Since I started practicing law in 1997, the manner in which closings of corporate deals are conducted has been completely transformed. In the old days, a typical closing would be conducted in a conference room in a law office, and the various documents that needed to be executed would be organized in manila file folders arrayed in a scary-looking retractable metal contraption that kept the folders separated. All attorneys and principals would be in the room, except that junior attorneys and paralegals would occasionally go scurrying off to make copies.
Over the New Year, I saw the new Leonardo DiCaprio/Martin Scorsese film, “The Wolf of Wall Street,” which told the apparently mostly-not-embellished true story of boiler room scammer Jordan Belfort. In addition to setting a record for use of the f-word in a film, this movie was the most relevant to what I do for a living since “The Social Network” improbably addressed the issue of dilution of startup founders.
In choosing which law firm to engage for your transactional matter, one threshold determination to make is whether to use a large or small firm, or something in between. Needless to say, I’m not disinterested on this point. The way I market my firm to potential clients inevitably portrays larger firms as not worth the cost – at least with respect to the types of matters I handle. But I spent most of my career in big firms, and there are absolutely transactions that lend themselves to the resources that a “name” firm can bring to the table.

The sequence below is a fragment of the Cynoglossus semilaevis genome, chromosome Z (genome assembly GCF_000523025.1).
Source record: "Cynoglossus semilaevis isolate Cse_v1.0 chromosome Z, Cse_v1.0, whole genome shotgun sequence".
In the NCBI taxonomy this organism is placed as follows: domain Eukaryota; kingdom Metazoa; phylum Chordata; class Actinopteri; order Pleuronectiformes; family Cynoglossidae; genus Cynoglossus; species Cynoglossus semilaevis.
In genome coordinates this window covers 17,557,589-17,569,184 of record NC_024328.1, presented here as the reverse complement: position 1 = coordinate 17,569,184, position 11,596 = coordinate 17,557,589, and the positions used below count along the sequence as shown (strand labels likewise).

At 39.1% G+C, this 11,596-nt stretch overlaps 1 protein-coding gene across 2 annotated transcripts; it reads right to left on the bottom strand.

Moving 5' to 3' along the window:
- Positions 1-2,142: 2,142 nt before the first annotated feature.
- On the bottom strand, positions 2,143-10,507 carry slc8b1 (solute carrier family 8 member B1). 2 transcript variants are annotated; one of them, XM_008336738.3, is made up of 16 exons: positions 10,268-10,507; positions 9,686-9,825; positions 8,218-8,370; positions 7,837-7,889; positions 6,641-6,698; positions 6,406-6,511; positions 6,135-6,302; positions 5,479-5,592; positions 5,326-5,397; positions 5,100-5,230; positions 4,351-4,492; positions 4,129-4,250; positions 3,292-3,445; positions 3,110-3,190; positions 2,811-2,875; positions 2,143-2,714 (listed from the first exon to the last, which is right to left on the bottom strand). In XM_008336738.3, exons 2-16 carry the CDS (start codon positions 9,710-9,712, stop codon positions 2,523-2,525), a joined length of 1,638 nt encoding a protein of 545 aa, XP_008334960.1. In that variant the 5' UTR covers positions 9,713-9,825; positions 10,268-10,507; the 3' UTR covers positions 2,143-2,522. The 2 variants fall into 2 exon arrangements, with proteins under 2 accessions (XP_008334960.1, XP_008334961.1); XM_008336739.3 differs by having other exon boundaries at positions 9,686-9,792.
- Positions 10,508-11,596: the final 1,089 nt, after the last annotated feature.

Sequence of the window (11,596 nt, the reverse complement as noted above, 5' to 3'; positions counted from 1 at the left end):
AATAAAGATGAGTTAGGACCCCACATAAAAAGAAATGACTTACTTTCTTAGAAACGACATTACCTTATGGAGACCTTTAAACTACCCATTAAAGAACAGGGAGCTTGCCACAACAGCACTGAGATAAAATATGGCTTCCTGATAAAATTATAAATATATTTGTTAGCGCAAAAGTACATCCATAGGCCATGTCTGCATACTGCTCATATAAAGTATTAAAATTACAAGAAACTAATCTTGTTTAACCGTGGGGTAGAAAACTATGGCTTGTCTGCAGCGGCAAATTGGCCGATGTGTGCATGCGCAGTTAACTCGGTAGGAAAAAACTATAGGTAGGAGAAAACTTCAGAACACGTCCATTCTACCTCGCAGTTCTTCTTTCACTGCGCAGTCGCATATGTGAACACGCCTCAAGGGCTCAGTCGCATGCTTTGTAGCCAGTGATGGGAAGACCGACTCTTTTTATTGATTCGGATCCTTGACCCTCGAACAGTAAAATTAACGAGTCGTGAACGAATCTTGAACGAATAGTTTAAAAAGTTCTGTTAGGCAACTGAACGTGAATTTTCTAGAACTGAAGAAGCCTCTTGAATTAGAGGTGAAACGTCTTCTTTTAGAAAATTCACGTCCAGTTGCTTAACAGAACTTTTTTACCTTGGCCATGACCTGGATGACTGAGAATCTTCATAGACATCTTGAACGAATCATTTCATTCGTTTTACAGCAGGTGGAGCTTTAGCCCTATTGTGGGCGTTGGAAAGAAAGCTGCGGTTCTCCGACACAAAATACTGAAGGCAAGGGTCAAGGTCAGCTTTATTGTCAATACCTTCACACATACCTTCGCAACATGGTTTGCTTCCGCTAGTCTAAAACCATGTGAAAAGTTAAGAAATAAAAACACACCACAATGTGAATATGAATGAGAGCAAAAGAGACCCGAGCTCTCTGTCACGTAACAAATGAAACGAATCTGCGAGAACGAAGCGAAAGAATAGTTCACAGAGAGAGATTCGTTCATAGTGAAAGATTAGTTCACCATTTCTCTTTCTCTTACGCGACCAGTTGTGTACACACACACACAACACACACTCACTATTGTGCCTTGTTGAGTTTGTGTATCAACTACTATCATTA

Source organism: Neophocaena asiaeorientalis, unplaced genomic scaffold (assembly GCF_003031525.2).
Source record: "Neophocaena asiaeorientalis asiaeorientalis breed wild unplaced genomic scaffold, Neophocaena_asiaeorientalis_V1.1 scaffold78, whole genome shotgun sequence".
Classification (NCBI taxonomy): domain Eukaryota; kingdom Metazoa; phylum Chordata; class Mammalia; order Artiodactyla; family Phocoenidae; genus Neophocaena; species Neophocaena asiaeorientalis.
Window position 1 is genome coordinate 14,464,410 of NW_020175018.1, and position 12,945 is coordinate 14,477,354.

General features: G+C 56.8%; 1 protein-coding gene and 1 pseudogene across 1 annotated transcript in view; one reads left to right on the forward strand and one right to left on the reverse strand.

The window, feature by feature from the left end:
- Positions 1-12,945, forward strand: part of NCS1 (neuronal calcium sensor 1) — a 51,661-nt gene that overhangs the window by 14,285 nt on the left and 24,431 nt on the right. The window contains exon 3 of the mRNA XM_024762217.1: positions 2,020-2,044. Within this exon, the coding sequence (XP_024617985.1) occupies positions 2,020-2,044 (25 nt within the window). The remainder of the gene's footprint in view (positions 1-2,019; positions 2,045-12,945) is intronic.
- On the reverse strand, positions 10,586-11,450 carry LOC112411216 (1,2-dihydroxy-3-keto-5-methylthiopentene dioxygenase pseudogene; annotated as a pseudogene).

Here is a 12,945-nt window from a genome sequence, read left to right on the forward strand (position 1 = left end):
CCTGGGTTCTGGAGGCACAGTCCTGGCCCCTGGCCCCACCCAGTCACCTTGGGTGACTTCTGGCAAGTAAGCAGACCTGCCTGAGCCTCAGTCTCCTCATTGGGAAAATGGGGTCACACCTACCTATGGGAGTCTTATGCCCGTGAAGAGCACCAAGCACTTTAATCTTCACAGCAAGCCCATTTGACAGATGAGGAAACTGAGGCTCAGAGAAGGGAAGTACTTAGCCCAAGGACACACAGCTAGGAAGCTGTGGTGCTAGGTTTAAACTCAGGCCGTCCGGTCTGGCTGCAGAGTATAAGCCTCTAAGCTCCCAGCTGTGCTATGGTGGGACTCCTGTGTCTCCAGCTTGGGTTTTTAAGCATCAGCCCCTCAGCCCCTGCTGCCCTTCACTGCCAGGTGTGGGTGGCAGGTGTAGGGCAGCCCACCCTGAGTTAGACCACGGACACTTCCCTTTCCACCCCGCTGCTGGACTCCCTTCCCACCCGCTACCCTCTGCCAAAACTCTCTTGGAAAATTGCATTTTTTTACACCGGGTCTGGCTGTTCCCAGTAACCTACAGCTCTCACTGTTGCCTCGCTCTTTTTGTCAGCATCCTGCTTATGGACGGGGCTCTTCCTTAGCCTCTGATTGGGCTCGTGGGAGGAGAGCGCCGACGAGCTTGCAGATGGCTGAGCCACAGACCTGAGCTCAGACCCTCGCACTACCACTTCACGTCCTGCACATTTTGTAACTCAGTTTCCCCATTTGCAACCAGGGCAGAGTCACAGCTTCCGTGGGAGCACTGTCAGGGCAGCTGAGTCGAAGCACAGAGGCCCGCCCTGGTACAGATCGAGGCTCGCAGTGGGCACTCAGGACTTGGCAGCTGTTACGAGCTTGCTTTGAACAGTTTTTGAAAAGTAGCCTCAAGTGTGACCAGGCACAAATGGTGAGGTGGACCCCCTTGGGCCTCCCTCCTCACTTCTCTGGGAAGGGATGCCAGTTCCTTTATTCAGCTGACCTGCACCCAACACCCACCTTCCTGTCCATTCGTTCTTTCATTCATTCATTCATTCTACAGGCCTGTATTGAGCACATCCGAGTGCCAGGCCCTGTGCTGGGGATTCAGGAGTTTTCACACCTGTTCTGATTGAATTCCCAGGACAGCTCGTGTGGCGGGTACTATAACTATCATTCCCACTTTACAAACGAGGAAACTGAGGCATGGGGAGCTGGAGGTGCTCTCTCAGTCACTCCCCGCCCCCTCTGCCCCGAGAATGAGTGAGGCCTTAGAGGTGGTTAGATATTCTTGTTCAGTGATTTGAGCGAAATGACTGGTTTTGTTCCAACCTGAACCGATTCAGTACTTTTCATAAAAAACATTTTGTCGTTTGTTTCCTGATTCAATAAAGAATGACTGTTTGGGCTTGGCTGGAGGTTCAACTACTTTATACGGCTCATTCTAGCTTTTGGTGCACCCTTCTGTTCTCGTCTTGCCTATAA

In my post on emailing vs. phone calls, which laid out some advantages of communicating by email, I didn’t address one thing that many people hate about email, which is that it can at times seem impossible to keep up with the volume of incoming messages. Unfortunately from an attorney’s perspective, if you miss a deadline because you lose track of an email, it won’t fly to complain to your client that you get 500 (or whatever) emails a day. Regardless of whether law school lasts for three years or two, as President Obama would have it, there is little to no attention paid there to such mundane issues as email management, though this ends up being crucial to being a reliable attorney, which is a prerequisite to being a successful attorney. [Read more…]
A near-constant theme in my interactions with clients and other attorneys is the relative merits of various modes of communication — email, phone or in-person meetings. After a long email chain, someone will get frustrated and say, “Why don’t we just get on the phone and figure this out?” But those same people will, on another occasion, dial into a conference call, quickly get bored, and hone their skills at computer Solitaire.